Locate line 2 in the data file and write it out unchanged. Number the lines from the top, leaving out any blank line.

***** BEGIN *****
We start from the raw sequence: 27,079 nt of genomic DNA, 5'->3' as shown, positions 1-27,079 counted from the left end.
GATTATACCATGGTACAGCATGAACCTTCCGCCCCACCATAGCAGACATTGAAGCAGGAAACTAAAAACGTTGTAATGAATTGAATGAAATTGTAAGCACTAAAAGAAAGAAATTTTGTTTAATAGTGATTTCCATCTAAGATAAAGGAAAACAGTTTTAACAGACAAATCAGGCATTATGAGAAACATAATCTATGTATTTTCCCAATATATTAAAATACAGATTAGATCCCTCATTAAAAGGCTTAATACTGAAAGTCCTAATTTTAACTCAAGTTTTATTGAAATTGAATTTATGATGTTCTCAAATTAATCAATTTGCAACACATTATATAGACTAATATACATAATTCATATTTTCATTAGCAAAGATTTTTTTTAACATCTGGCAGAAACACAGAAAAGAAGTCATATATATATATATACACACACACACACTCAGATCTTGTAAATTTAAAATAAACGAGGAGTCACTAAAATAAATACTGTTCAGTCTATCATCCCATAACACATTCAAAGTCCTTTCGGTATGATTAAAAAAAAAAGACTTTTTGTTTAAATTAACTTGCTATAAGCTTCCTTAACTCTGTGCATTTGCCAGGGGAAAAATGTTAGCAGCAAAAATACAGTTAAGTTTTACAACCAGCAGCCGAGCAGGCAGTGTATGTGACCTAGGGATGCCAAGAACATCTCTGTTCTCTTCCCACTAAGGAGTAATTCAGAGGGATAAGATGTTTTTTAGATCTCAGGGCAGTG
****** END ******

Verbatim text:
GATTATACCATGGTACAGCATGAACCTTCCGCCCCACCATAGCAGACATTGAAGCAGGAAACTAAAAACGTTGTAATGAATTGAATGAAATTGTAAGCACTAAAAGAAAGAAATTTTGTTTAATAGTGATTTCCATCTAAGATAAAGGAAAACAGTTTTAACAGACAAATCAGGCATTATGAGAAACATAATCTATGTATTTTCCCAATATATTAAAATACAGATTAGATCCCTCATTAAAAGGCTTAATACTGAAAGTCCTAATTTTAACTCAAGTTTTATTGAAATTGAATTTATGATGTTCTCAAATTAATCAATTTGCAACACATTATATAGACTAATATACATAATTCATATTTTCATTAGCAAAGATTTTTTTTAACATCTGGCAGAAACACAGAAAAGAAGTCATATATATATATATACACACACACACACTCAGATCTTGTAAATTTAAAATAAACGAGGAGTCACTAAAATAAATACTGTTCAGTCTATCATCCCATAACACATTCAAAGTCCTTTCGGTATGATTAAAAAAAAAAGACTTTTTGTTTAAATTAACTTGCTATAAGCTTCCTTAACTCTGTGCATTTGCCAGGGGAAAAATGTTAGCAGCAAAAATACAGTTAAGTTTTACAACCAGCAGCCGAGCAGGCAGTGTATGTGACCTAGGGATGCCAAGAACATCTCTGTTCTCTTCCCACTAAGGAGTAATTCAGAGGGATAAGATGTTTTTTAGATCTCAGGGCAGTG